Skip to main content

View Diary: The case for eliminating the Social Security tax cap (43 comments)

Comment Preferences

  •  Well, then, what would be your method? (0+ / 0-)
    I think it is a very defensible view to believe that the federal government should be redistributing income from the wealthy to the poor.
    I have proposed a method that would be a start. How would you propose to accomplish this goal which we both agree on?

    Note to Boehner and McConnell: "You don't need a weatherman to know which way the wind blows." --Bob Dylan-- (-7.25, -6.21)

    by Tim DeLaney on Sat Dec 22, 2012 at 10:07:58 PM PST

    [ Parent ]

    •  Tim - I think it's a very challenging issue (2+ / 0-)
      Recommended by:
      Tim DeLaney, Roger Fox

      An overhaul of the federal tax code with a higher earned income tax credit and higher marginal tax rates for high income earners is a start. The estate tax will be reviewed in 2013 but the default is a fairly steep estate tax starting at an estate of $1 million.

      I think if we try and use SocSec to redistribute income we will lose it all together and it will become a national 401K plan.

      "let's talk about that"

      by VClib on Sun Dec 23, 2012 at 07:09:40 AM PST

      [ Parent ]

      •  I see no reason to think that (0+ / 0-)

        if we adopted my proposal, we would be at risk of losing SocSec. I think the greater risk is the chipping away at the program, like the chained CPI scheme.

        One thing I still don't like about the system is that it takes a significant bite out of the earnings of the new worker who won't see a dime in retirement benefits for almost half a century. It would make more theoretical sense to me that contributions be calibrated to age, but that's probably a non-starter.

        I understand that the SocSec defenders have great admiration for FDR and the others who crafted the program, but those people could hardly have foreseen the reality of the 21st century economy, in which the wealthy have cornered the market on wealth.

        Note to Boehner and McConnell: "You don't need a weatherman to know which way the wind blows." --Bob Dylan-- (-7.25, -6.21)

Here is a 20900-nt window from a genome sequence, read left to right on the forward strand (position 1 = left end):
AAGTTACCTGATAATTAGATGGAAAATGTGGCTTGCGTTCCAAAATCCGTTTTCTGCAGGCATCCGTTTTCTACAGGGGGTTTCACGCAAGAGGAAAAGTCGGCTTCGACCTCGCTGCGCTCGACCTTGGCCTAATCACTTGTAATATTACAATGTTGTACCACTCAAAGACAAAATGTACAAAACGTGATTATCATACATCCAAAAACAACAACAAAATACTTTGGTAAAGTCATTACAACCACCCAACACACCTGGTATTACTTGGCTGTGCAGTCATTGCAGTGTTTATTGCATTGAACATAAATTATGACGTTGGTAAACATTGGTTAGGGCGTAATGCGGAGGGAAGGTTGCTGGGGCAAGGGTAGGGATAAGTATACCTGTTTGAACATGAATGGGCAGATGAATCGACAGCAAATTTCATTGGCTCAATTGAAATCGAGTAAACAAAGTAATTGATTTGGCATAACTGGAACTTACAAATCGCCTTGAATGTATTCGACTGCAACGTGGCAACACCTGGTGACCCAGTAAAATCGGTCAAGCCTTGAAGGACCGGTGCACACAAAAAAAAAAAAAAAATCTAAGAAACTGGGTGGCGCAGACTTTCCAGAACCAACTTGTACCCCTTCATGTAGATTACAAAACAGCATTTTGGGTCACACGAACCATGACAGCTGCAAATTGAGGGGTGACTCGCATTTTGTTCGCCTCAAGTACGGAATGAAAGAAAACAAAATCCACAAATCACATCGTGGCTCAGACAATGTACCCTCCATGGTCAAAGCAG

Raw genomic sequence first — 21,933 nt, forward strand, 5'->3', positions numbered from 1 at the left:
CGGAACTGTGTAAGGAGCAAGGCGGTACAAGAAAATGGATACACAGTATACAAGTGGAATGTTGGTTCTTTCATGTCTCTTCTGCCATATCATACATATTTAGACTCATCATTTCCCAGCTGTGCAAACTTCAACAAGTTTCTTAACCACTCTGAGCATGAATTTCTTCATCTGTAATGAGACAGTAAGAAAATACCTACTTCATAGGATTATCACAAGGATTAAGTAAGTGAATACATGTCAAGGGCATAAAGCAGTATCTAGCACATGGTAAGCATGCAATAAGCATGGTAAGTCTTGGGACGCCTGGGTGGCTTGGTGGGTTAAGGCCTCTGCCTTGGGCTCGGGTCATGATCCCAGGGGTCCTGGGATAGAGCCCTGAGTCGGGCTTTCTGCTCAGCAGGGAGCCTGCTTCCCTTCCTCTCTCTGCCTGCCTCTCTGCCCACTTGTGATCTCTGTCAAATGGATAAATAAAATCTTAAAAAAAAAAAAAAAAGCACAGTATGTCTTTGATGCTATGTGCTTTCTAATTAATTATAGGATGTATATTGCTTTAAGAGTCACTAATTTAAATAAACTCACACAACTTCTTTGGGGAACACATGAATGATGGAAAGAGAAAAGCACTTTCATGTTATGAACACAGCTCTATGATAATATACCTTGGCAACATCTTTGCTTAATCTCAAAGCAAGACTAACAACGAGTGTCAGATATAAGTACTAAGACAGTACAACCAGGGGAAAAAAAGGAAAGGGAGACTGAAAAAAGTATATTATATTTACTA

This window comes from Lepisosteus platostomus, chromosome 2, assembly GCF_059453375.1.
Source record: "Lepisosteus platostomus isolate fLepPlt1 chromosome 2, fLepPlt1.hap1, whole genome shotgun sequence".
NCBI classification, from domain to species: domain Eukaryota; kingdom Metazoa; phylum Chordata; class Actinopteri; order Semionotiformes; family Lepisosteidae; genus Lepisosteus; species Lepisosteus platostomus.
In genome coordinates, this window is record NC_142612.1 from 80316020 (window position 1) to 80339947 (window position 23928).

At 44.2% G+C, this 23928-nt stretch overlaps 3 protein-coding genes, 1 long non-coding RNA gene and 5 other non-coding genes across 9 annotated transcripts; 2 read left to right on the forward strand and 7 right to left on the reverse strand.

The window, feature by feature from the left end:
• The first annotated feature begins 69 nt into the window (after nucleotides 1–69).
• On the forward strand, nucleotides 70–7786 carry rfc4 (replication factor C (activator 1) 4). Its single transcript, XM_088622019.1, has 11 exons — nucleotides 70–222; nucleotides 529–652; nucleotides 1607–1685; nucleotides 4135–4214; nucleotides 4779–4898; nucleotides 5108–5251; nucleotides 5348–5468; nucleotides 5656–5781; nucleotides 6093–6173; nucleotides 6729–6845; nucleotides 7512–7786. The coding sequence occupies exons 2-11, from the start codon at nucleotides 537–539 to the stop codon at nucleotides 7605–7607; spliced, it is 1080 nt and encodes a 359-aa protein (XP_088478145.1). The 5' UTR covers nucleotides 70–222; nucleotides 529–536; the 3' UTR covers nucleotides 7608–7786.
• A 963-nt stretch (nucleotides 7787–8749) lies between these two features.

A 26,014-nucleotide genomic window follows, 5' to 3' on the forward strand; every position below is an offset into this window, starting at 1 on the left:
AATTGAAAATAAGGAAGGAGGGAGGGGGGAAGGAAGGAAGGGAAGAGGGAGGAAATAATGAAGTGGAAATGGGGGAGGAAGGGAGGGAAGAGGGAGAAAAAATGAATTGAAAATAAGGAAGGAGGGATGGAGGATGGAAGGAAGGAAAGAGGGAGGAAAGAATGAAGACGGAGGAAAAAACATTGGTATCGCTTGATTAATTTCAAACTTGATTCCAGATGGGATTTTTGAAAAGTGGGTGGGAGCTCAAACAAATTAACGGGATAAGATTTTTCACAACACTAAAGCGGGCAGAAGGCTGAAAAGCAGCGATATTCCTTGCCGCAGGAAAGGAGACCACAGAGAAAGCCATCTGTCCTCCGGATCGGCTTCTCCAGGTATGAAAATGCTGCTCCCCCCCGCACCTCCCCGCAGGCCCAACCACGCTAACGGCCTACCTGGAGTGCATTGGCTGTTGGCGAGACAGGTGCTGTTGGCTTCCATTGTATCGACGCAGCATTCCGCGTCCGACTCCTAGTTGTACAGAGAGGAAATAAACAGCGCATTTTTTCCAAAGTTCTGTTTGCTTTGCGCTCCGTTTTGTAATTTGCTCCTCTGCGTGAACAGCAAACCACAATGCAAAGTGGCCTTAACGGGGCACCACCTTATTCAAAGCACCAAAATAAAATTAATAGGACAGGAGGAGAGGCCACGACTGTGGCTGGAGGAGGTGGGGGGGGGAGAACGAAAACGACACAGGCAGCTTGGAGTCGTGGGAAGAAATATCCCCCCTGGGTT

by Tim DeLaney on Sun Dec 23, 2012 at 04:29:45 PM PST

        [ Parent ]

        •  Tim - one other possibility is the benefit formula (0+ / 0-)

          The SocSec formula has a significant progressive element, but I think if we raised the cap we could also tweak the formula to provide an even higher benefit to low income workers.

          High income workers are also penalized by the current formula. If you have ten years at the max contribution amount what you and your employer contribute beyond that only benefits you to the extent of the cap increase, which can be very modest, but your contribution continues at the maximum annual amount.

          We just have a fundamental difference of opinion regarding changing the founding principles of SocSec. I think if we tried to turn it into an income redistribution program we put the system at risk and could lose SocSec at we know it and not to the benefit of lower income workers.

          "let's talk about that"

          by VClib on Sun Dec 23, 2012 at 07:08:05 PM PST

          [ Parent ]

          •  I agree with ... (0+ / 0-)
            We just have a fundamental difference of opinion regarding changing the founding principles of SocSec.
            But before just agreeing to disagree, I'd like to get your reaction to the notion that the wealthy owes the retiree something for the residual value of the lifetime labors of that worker. Nobody who disagrees with me has done so yet.

            If there is some validity to that view, how do we get the wealthy to pay that moral debt?

            Note to Boehner and McConnell: "You don't need a weatherman to know which way the wind blows." --Bob Dylan-- (-7.25, -6.21)

            by Tim DeLaney on Mon Dec 24, 2012 at 01:36:10 AM PST

            [ Parent ]

    •  We never (0+ / 0-)

      used taxes to redistribute, we did use taxes to allow the working and middle classes to keep what they earned, thru the New Deal.  Reagan saw to it the overall tax burden was shifted to working and middle classes families, then taking our jobs, then our homes.

      I'd rather see cap gains raised to 30-33% and income tax top rate lifted to 70% and 6 brackets added.

      FDR 9-23-33, "If we cannot do this one way, we will do it another way. But do it we will.

      by Roger Fox on Sun Dec 23, 2012 at 05:58:46 PM PST

      [ Parent ]

      •  Well, I like this part ... (0+ / 0-)
        I'd rather see cap gains raised to 30-33% and income tax top rate lifted to 70% and 6 brackets added.
        But I see no reason to carve out a special rate for cap gains.

        There are some cap gains that might deserve special treatment, but I don't think that purely passive gains should warrant a special rate. I buy a share of XYZ for $1 on the open market, and sell it later for $2. What have I done to deserve a special rate? Why is this different from placing a $1 roulette bet on red, and collecting $2 when I win?